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How to Ask for a Debt Settlement

 
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May 1, 2012
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QDear Erica,

Under what circumstances will a credit card company accept or offer a debt settlement? I currently owe about $10,000 on my Capital One card, and my girlfriend says that I can offer $5,000 to wipe the debt clean. Is she right? If so, how would I go about approaching them? And can you tell me what this would do to my credit? I’m already two months behind, so will it help me or hurt me in the long run? – Jed

ADear Jed,

There is no firm answer for when and why a credit card company will agree to a debt settlement. It’s a matter of policy and case-by-case consideration, not law. However, I can give you my opinion on the reception your offer would receive: At this point, I think it’d be pretty cold.Ask Erica

I’ve seen original creditors — companies that you borrow money from — take and even offer settlements. Yet most of the time, you would negotiate with a third-party collection agency if you want to pay less than the balance due. Why wouldn’t Capital One itself be open to negotiation? Because when they issued you the card, you signed an agreement promising to pay for whatever you charged, plus interest if you rolled the balance over to the following month. Essentially, they lent you the money and expect it back per the contract.

However, you are late on the payments now and the company might want to get something rather than nothing. You can suggest a deal, but for this to be a logical endeavor, you would have to have the full $5,000 ready to go. Then again, if you have that kind of cash lying around, wouldn’t you use it to make the payments? I would think that would be Capital One’s primary question. Still, if they say yes, you’d come out ahead financially, so I suppose it’s worth a shot. Give them a call and try.

If Capital One’s answer is no, let’s return to the entity that might be more open to a settlement — a third-party collector. Collectors are separate companies that buy outstanding debts for a percentage of what they are worth. And a collection agency is where your debt will likely end up if you continue to not pay Capital One. Instead of suing you, Capital One could sell the $10,000 debt to Bob’s Collection Agency for $3,000. Bob may be eager to take your $5,000 and call it a day because he’d still make a healthy profit and would not have to pay his employees to call you.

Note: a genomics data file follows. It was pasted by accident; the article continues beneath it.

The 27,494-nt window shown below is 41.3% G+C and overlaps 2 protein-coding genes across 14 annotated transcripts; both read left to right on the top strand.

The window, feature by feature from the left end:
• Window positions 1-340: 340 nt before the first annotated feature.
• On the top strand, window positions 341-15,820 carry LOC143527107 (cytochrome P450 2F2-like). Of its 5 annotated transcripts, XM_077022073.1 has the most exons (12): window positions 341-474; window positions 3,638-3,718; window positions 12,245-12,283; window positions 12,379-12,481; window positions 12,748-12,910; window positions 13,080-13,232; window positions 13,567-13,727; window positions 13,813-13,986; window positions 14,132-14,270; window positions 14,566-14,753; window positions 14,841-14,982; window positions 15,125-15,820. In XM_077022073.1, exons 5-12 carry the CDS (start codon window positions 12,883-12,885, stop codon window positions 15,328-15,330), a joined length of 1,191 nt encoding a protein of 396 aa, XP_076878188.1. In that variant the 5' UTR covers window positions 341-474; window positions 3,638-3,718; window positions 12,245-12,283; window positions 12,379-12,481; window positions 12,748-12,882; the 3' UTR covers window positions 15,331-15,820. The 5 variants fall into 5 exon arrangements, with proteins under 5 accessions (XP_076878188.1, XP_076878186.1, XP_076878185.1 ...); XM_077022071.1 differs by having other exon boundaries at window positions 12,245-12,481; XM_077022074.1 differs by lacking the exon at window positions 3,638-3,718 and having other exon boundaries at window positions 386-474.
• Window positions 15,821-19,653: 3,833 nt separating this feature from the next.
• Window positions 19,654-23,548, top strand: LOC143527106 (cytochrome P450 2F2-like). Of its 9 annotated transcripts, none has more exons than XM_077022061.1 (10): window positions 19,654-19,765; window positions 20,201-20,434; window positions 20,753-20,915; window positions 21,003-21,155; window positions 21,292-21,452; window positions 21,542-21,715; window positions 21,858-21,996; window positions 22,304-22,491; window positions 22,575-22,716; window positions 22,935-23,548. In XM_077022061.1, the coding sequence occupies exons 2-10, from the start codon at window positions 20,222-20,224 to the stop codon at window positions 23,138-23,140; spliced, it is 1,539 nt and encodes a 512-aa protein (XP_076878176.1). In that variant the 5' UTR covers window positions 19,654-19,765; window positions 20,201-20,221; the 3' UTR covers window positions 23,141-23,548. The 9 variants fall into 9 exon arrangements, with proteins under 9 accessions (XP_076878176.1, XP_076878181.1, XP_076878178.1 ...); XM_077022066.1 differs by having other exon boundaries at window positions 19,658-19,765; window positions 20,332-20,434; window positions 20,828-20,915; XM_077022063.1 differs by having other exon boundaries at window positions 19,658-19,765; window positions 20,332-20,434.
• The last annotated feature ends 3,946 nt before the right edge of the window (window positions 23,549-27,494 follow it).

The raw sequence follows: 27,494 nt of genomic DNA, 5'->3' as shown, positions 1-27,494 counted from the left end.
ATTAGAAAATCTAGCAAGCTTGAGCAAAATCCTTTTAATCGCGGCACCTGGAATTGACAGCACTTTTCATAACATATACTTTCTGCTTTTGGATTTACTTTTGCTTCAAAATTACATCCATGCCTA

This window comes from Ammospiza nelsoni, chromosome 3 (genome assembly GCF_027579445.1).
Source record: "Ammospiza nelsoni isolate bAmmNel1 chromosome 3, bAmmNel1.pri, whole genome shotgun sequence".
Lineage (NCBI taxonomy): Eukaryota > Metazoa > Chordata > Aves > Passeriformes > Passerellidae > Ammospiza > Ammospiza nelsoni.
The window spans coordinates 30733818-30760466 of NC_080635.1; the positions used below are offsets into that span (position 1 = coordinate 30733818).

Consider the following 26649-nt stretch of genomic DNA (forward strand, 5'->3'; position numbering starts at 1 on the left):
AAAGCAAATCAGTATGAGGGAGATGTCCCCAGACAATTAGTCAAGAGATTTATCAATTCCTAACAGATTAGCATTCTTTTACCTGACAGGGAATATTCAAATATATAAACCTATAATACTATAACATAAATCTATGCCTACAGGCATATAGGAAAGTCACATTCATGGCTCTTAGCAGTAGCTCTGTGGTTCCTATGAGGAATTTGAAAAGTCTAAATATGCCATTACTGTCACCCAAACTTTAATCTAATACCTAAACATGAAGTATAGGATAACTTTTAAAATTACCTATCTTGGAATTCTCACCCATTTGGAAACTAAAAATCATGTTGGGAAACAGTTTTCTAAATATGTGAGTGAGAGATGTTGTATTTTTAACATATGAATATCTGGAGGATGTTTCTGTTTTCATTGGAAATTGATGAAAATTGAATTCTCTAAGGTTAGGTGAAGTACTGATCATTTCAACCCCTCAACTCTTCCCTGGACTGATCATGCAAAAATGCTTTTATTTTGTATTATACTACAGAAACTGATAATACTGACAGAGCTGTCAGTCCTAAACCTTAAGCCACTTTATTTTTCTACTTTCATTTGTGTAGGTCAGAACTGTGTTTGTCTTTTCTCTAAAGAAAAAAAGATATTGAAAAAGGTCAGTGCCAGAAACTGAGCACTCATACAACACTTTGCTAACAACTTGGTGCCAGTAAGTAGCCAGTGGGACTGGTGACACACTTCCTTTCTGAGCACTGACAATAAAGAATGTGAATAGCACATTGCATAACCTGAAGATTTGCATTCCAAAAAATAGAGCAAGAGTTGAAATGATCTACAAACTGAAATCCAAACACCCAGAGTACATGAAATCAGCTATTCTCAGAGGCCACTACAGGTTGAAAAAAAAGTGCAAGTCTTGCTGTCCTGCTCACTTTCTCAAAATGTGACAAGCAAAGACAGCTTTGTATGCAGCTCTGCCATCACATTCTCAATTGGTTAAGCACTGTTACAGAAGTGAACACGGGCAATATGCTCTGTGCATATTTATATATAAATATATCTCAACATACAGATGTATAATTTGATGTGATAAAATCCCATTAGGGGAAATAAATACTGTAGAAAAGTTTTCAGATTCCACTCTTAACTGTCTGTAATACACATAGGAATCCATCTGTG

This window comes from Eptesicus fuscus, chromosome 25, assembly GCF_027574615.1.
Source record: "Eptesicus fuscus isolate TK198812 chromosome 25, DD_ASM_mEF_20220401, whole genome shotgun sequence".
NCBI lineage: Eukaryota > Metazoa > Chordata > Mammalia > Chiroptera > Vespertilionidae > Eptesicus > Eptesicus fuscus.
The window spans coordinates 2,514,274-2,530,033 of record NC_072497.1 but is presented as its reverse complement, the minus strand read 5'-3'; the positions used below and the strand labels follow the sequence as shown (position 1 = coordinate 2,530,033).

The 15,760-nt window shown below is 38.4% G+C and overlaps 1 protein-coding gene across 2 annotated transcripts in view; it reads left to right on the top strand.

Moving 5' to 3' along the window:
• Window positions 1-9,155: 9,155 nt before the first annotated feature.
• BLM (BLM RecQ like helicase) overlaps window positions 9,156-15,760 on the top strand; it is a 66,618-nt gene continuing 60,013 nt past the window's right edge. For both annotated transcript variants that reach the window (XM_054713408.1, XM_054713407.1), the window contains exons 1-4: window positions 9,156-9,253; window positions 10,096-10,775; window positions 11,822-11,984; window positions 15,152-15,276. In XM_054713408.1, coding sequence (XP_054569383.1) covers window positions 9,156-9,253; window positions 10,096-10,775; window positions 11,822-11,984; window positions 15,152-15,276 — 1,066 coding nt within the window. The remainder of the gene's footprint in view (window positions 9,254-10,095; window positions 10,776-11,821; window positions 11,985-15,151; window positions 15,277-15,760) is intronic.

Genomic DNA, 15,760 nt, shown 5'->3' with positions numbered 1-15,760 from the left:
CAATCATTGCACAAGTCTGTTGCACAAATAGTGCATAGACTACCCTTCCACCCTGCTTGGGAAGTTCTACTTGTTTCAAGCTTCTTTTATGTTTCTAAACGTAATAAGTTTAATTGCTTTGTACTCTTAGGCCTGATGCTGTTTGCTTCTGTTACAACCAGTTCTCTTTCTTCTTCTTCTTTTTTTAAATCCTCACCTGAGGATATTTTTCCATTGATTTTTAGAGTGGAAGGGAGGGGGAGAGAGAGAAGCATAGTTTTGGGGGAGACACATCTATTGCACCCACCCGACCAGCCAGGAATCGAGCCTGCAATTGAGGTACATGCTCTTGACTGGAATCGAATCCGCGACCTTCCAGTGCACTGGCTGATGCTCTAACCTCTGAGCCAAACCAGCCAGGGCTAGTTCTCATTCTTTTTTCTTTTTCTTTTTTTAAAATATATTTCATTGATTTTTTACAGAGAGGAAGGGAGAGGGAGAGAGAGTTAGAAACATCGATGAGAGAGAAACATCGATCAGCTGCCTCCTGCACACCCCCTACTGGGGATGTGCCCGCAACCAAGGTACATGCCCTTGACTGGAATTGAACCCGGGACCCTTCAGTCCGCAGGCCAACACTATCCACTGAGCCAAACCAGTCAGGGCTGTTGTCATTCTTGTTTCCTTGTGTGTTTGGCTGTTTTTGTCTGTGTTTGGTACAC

As for your credit reports, all settlements are noted as such on your file. Creditors will see that you paid less than the total balance, and they typically view that negatively. However, if you continue to not pay and the credit card company passes the debt to a collection agency, that will really look bad, so a settlement won’t do further harm.

If you do manage to settle the account with Capital One, be aware that you will almost certainly be faced with a tax consequence. A creditor that accepts at least $600 less than the original balance must file a 1099-C form with the IRS. The forgiven amount is considered income, and you’ll have to report it on your federal income tax return — meaning you might not be saving as much as you hoped.

My suggestion to you is this: Rather than try to get away with paying less, do everything possible to pay more. Honor your agreements. If you’re looking for alternative ways to contend with your financial problems, visit a credit counseling agency. A debt counselor can help you design a bare-bones budget, and you might be able to pay your obligations in full with a debt management program.

Got a question for Erica? Send her an email.


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